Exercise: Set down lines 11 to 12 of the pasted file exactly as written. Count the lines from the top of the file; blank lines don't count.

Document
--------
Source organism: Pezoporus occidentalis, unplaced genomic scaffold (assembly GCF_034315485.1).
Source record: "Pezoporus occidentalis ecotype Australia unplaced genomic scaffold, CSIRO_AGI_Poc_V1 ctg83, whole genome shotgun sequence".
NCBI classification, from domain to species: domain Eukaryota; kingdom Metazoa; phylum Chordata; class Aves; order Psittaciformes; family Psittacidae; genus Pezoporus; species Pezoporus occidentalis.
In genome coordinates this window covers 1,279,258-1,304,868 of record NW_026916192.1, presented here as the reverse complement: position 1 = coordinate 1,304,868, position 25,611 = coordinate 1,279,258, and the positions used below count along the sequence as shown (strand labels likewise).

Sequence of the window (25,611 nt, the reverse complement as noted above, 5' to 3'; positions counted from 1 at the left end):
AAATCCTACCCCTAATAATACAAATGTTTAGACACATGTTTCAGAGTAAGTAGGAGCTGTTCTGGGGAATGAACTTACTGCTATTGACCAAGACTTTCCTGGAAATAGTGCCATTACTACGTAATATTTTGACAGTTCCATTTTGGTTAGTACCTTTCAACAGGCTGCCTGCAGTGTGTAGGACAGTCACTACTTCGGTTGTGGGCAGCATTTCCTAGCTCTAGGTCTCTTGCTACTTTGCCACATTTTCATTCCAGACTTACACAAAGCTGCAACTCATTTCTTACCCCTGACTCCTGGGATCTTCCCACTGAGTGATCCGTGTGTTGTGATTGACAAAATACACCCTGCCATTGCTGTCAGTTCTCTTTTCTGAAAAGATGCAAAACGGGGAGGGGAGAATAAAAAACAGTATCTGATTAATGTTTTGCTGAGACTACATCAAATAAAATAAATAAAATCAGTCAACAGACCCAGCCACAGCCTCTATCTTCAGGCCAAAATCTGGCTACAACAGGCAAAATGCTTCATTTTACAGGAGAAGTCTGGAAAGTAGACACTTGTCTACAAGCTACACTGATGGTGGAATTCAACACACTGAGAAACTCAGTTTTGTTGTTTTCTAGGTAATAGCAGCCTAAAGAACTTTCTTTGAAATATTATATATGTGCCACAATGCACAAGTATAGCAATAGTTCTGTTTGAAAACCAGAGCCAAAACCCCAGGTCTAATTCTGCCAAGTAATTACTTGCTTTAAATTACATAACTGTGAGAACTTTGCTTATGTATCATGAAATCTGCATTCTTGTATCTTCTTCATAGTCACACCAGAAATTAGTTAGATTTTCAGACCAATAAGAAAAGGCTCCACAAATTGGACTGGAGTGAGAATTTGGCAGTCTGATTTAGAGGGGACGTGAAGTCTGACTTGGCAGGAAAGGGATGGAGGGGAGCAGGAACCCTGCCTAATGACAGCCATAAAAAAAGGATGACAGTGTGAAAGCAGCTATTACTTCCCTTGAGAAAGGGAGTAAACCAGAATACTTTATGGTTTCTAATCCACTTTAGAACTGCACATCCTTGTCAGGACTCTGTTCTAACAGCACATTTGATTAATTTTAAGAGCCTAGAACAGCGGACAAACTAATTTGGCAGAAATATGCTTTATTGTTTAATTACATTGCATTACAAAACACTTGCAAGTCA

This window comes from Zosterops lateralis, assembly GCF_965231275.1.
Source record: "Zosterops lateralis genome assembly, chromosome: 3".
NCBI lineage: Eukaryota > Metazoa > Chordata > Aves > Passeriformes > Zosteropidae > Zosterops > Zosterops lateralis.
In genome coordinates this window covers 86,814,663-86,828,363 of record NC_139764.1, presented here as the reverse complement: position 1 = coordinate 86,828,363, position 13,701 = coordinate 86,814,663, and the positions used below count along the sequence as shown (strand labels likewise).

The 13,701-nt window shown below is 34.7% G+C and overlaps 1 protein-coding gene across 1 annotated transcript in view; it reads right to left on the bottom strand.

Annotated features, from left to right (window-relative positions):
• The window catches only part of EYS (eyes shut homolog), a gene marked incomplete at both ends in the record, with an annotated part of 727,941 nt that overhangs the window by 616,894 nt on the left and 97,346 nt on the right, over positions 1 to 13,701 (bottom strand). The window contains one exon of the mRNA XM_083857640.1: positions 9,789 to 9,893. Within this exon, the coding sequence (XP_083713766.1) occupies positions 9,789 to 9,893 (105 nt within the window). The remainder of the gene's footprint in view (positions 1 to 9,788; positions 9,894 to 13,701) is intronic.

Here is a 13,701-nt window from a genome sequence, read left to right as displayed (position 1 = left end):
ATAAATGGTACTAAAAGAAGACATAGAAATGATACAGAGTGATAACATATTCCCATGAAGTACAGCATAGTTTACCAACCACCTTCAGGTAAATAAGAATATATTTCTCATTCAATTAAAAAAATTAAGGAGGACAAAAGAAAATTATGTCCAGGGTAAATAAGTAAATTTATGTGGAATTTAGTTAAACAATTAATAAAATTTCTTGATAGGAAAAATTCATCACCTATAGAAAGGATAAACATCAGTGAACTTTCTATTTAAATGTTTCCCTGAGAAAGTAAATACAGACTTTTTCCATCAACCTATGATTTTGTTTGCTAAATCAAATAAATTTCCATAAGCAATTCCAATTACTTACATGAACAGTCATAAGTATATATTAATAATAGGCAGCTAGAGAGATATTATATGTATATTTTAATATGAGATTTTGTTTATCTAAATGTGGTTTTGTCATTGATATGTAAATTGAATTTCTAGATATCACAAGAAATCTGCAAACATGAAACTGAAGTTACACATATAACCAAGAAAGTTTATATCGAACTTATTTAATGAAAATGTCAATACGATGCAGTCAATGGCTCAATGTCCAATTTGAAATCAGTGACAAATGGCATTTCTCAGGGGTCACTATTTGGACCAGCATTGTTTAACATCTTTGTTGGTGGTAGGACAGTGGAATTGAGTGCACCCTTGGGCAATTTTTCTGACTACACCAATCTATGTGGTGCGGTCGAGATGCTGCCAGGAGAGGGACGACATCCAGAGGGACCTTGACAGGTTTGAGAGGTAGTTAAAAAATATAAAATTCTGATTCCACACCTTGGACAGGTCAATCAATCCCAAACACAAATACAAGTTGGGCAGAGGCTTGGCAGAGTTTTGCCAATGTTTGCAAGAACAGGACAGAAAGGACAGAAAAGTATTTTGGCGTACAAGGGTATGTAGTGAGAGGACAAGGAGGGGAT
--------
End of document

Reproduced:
The 13,701-nt window shown below is 34.7% G+C and overlaps 1 protein-coding gene across 1 annotated transcript in view; it reads right to left on the bottom strand.

Annotated features, from left to right (window-relative positions):